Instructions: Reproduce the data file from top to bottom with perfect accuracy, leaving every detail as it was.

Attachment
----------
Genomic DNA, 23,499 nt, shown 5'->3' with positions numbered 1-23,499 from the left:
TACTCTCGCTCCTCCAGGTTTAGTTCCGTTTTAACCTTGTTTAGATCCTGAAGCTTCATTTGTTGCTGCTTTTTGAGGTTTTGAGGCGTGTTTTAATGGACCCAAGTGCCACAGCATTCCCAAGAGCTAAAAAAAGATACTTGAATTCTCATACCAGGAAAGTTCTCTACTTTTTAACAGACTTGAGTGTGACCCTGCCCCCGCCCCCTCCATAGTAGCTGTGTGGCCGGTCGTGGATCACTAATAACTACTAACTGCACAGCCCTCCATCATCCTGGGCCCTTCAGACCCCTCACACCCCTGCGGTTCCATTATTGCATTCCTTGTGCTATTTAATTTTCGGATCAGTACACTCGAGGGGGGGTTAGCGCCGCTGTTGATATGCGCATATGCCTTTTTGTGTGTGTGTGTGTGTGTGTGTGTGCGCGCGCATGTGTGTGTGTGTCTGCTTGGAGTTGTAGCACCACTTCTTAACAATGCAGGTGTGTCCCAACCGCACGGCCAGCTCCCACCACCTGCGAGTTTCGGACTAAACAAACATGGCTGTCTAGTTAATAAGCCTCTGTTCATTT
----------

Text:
Genomic DNA, 23,499 nt, shown 5'->3' with positions numbered 1-23,499 from the left:
TACTCTCGCTCCTCCAGGTTTAGTTCCGTTTTAACCTTGTTTAGATCCTGAAGCTTCATTTGTTGCTGCTTTTTGAGGTTTTGAGGCGTGTTTTAATGGACCCAAGTGCCACAGCATTCCCAAGAGCTAAAAAAAGATACTTGAATTCTCATACCAGGAAAGTTCTCTACTTTTTAACAGACTTGAGTGTGACCCTGCCCCCGCCCCCTCCATAGTAGCTGTGTGGCCGGTCGTGGATCACTAATAACTACTAACTGCACAGCCCTCCATCATCCTGGGCCCTTCAGACCCCTCACACCCCTGCGGTTCCATTATTGCATTCCTTGTGCTATTTAATTTTCGGATCAGTACACTCGAGGGGGGGTTAGCGCCGCTGTTGATATGCGCATATGCCTTTTTGTGTGTGTGTGTGTGTGTGTGTGTGCGCGCGCATGTGTGTGTGTGTCTGCTTGGAGTTGTAGCACCACTTCTTAACAATGCAGGTGTGTCCCAACCGCACGGCCAGCTCCCACCACCTGCGAGTTTCGGACTAAACAAACATGGCTGTCTAGTTAATAAGCCTCTGTTCATTT